Rejoice now and exult
And deign to free the fools we are.
From our long slavery to evil
And hold out your hand
To raise us up.
-Hildegard of Bingen

This is just one example of how she sees God in nature and nature as part of God. It was Hildegard’s job to express this. God rushed through her like Niagara Falls, pouring into this Earth. This is what Victor Frankl has to say about our purpose in life. (He is speaking about is time in a Nazi Concentration camp.)

We had to learn and we had to teach the despairing men that it did not really matter
what we expected from life, but rather what life expected from us. We needed to stop
asking about the meaning of life, and think instead of ourselves as those who were being
questioned by life—daily and hourly. Our answer must consist, not in talk and meditation,
but in right action and in right conduct. What matters, therefore, is not the meaning of
life in general but rather the specific meaning of a person’s life at a given moment.
Everyone has his own specific mission in life to carry out a concrete assignment, which
demands fulfillment. -Victor Frankl, Man’s Search for Meaning (Thanks Alive on All Channels)

I have my assignment. Hildegard is my example. Create, create, create.

Mother (c) Sybil Archibald

Meinrad Craighead

Meinrad Craighead Goddess Painting
Meinrad Craighead is an amazing spiritual artist and mystic who articulates a brilliant vision of the artist’s work in this world. Here is her first mystical experience:

Years before the Goddess movement got underway, artist Meinrad Craighead first encountered “God the Mother” as a child. Lying with her dog beneath blue hydrangea bushes in her grandmother’s garden in North Little Rock, Arkansas, she had heard “a rush of water” deep within her. “I listened to the sound of the water inside and I understood; ‘this is God.’ “Thus, it is no surprise that she now lives and paints near the Rio Grande River, the watery guide she describes as the “natural, metaphysical, archetypal symbol which has ruled my life.” from Soul Sisters, The Five Sacred Qualities of a Woman’s Soul by Pythia Peay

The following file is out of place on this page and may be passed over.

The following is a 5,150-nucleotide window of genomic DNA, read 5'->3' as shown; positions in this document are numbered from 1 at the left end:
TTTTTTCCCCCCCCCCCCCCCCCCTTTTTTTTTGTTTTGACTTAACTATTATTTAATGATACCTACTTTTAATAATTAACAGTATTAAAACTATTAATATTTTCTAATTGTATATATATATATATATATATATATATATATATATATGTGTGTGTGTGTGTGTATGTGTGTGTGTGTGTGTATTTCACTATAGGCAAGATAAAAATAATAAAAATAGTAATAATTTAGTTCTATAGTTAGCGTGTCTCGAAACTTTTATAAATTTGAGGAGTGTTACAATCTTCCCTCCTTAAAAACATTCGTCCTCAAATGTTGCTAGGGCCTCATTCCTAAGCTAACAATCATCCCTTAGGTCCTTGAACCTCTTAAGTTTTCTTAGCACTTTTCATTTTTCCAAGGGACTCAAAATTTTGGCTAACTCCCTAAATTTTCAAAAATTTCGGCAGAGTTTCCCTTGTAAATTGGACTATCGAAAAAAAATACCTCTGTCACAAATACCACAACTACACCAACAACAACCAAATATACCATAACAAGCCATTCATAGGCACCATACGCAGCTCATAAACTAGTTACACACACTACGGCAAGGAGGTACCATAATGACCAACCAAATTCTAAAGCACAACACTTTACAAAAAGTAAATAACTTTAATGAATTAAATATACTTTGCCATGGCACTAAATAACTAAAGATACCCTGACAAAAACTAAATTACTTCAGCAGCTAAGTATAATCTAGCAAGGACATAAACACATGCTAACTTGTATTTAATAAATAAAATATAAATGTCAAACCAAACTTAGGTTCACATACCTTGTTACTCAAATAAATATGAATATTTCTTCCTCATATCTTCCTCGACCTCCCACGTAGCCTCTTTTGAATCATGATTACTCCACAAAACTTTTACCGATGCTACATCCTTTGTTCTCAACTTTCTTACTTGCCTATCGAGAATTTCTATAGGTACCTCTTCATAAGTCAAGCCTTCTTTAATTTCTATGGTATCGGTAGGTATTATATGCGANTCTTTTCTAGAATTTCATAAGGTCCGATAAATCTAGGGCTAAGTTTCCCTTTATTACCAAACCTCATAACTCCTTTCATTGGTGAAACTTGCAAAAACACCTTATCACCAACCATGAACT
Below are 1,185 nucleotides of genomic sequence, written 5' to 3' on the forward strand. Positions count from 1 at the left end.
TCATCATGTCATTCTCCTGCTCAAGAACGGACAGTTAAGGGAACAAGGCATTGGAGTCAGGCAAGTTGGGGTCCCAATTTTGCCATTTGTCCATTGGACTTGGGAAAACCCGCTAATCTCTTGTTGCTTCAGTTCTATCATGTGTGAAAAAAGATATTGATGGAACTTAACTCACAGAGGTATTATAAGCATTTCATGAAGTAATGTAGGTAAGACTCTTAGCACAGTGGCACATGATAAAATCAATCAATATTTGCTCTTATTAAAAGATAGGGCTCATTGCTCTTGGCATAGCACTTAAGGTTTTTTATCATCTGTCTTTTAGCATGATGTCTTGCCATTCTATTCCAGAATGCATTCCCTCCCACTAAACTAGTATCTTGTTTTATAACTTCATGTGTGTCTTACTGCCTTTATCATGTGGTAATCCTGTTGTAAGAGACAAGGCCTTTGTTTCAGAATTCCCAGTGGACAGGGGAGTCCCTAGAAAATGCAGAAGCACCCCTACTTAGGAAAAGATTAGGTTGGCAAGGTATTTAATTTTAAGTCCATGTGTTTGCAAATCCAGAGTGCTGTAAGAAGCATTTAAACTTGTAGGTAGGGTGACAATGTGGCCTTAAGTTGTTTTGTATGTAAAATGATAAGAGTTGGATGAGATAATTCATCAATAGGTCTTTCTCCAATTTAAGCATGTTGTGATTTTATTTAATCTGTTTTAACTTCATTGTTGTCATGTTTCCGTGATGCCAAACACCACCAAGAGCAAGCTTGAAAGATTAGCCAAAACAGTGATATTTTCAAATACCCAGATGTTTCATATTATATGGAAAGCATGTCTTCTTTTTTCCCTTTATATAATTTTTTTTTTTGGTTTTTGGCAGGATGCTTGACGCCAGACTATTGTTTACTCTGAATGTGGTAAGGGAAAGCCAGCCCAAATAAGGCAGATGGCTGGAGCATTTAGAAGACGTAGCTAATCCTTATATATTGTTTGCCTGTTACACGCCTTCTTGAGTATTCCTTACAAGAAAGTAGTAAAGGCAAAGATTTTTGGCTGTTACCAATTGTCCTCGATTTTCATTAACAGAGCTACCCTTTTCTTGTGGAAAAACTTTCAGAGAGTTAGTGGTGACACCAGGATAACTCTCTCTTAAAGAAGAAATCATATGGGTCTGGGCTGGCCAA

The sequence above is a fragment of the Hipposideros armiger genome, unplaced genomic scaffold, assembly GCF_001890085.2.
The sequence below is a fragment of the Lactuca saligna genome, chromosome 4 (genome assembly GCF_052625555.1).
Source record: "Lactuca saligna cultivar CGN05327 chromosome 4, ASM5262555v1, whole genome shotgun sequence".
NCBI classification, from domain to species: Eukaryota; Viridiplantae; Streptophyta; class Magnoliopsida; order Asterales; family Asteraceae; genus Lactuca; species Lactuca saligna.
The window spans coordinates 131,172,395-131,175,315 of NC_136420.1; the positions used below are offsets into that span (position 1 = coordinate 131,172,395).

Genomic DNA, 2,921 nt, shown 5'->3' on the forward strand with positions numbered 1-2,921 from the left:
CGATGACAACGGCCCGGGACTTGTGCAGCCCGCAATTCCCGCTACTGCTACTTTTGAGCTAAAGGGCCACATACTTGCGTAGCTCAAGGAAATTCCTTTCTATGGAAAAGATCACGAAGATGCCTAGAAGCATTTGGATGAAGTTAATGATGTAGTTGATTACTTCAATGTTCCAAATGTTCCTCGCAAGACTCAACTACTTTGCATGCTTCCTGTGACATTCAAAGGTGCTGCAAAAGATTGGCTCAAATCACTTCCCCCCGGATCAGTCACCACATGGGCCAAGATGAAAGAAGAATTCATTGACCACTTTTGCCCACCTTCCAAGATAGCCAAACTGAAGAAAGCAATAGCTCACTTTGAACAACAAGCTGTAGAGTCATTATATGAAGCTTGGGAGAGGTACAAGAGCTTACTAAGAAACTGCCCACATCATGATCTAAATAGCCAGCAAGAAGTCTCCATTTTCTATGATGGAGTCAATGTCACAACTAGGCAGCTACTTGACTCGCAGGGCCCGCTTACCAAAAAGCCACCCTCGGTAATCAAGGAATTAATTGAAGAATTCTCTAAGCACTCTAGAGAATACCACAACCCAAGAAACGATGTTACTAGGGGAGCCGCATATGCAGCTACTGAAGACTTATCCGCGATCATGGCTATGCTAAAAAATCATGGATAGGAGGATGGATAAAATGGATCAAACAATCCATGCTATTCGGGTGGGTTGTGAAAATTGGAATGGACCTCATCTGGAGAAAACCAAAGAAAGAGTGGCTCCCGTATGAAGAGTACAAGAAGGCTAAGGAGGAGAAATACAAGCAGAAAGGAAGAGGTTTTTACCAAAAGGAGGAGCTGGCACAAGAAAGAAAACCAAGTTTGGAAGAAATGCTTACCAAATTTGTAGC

Her first mystical connection to God was through the Earth. Artists have an implicit connection to the material world because it is our task to join matter and spirit in a work of art. Artists must have a fundamental respect for the raw stuff of matter and the Earth which supports and connects us. Craighead understand this fully. Here is how she describes the creative process:

As an artist, I’m the first to see the treasure which has never existed before. But the treasure is never for yourself. You are just the agent to receive it and bring it back.” The creative process, she says, is endlessly regenerative…. an artist is a transformer; transformation is what our work is about. It’s the work in the cauldron; you throw in anything and it all comes together as something delicious. It’s like there’s centrifugal force in us, and everything that comes in each day is spun around. Most is flung off, but the rich stuff drops right down to the bottom. You know what a compost heap is like; it seethes, makes noises, stinks, bubbles, and emits gasses. All of that is transformation. So when your imagination gets in there, it’s growing in the most incredible, rich earth. No wonder the images come out; they’ve been trapped in there. The work of the spirit is in each of us. All we’ve got to do is just do it. That is the incarnation, that is making the invisible visible.- Meinrad Craighead

It makes you want to run out and create, right? The video below is a preview of a documentary about her life. She is amazing.

I’ll only touch on a couple things that struck me because there is just too much here. I love how she describes “the Divine gaze” which holds us in existence. We exist because the Divine perceives us. How validating is that? The Divine chooses us to be filled with Creative energy, to be used us as channel to transform the material world. I am also moved by her portrayal of the feminine aspect of the Divine. There is great courage in her work. She gently expands our conception of what is possible and creates more space for the Divine in this world. In our minds, the Divine is no longer just the narrow definition of “God”, the Divine now has a “Goddess” face as well. God becomes as Tim Victor, a blogger I follow, says “Godde”. By doing so, Craighead brings more balance into the world. Her work heals and transforms our world. She is a true artist and a true partner with the Divine Artist.

Amazing Video

This is really worth watching all the way through. It’s a woman speaking about her spiritual awakening during a stroke.

New Look, New Find & Mary

I thought the new year could do with some color. I am an artist after all! So I’ve updated my blog’s look. I welcome any comments you have & ideas on how to improve it.

I have discovered (actually she discovered me first…) an amazing new blogger Epiphany Girl. You’ve got to check her out. She writes so beautifully about spirituality!